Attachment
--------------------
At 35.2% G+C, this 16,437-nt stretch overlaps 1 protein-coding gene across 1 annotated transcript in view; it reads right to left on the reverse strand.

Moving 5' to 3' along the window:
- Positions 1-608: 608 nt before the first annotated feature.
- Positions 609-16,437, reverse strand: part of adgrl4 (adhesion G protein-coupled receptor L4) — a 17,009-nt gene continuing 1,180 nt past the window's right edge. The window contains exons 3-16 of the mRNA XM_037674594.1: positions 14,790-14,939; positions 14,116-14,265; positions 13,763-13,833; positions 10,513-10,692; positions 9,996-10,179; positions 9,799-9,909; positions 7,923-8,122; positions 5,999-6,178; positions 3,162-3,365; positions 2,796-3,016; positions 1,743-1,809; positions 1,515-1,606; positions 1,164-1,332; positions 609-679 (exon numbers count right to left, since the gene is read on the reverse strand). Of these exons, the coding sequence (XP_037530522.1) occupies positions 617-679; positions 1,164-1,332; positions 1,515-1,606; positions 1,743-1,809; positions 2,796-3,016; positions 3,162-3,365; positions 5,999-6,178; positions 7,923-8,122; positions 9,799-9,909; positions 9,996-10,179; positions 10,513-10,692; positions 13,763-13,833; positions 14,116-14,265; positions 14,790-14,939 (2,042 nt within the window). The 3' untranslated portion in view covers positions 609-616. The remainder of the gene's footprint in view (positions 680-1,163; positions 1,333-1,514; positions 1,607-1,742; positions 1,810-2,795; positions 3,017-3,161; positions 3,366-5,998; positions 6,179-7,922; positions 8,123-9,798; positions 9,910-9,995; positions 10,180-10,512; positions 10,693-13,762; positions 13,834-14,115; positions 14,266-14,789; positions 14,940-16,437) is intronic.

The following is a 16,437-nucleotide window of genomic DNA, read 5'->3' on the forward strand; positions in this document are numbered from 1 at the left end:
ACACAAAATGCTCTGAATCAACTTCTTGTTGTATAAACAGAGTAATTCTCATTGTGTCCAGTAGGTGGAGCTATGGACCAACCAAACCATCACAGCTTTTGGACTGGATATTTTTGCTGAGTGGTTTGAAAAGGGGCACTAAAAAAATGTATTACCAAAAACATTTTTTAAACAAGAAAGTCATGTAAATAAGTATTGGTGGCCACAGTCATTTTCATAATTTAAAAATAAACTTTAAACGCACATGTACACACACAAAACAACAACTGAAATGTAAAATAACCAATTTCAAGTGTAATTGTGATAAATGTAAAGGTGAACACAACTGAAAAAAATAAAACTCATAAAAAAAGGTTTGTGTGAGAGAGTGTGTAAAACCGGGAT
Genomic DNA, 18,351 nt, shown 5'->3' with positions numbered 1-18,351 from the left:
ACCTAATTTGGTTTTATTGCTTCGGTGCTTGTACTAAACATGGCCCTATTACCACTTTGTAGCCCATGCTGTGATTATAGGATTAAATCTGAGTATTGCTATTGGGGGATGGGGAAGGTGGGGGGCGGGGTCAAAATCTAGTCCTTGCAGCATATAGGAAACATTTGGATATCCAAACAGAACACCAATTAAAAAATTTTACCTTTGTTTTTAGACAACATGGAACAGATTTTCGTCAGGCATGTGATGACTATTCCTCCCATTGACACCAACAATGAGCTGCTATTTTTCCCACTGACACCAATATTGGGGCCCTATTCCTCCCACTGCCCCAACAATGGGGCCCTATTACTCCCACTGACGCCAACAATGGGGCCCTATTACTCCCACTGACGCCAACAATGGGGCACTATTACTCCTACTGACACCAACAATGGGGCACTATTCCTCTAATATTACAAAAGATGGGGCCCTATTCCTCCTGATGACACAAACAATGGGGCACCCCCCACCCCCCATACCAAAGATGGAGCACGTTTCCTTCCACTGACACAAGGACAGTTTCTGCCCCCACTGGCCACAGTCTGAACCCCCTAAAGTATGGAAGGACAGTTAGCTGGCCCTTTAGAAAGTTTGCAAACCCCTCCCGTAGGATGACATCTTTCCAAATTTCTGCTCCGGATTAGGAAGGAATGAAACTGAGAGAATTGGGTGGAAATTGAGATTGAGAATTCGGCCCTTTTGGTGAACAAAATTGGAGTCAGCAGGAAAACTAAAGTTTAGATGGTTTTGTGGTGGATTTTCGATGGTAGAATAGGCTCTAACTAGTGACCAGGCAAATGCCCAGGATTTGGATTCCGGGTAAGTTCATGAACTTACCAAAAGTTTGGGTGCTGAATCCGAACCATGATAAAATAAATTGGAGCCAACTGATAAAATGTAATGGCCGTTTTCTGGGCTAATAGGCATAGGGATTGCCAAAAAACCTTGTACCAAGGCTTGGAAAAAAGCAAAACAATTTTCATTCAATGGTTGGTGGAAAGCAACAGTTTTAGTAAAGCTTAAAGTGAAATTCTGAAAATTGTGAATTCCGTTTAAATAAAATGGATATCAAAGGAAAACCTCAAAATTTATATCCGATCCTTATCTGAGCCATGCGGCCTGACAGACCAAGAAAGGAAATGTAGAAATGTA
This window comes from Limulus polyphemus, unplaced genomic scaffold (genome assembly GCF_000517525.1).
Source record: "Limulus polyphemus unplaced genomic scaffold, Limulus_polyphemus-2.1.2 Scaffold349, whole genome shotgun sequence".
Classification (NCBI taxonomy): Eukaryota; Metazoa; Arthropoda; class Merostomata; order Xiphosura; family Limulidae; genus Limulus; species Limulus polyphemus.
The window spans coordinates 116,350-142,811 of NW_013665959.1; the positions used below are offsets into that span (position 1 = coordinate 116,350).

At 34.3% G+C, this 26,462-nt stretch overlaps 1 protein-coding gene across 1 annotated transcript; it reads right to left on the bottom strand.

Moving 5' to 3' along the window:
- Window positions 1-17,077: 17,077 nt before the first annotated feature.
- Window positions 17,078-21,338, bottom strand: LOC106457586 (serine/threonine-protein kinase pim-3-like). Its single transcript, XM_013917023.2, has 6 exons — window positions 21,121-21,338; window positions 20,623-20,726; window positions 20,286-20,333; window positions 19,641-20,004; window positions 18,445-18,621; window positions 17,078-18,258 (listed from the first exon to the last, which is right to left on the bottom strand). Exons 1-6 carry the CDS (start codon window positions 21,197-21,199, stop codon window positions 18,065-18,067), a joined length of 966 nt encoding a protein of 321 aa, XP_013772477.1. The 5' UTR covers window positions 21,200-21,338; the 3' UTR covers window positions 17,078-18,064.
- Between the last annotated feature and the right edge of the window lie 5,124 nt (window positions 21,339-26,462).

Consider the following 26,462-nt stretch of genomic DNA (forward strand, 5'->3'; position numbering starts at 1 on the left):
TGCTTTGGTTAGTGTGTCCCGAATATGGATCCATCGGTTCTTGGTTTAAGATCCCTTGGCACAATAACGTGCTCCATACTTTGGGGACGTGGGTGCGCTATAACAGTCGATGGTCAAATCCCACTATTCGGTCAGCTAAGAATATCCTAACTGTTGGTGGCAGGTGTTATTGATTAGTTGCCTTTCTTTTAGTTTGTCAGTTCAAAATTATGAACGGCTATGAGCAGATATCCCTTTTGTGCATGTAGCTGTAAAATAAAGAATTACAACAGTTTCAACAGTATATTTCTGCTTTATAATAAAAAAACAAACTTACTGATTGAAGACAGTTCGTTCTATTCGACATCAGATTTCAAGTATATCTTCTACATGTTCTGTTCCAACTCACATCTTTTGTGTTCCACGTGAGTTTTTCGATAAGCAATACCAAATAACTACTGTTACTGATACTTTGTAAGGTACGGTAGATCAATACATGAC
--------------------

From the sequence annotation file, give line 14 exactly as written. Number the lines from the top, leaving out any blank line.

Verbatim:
Moving 5' to 3' along the window: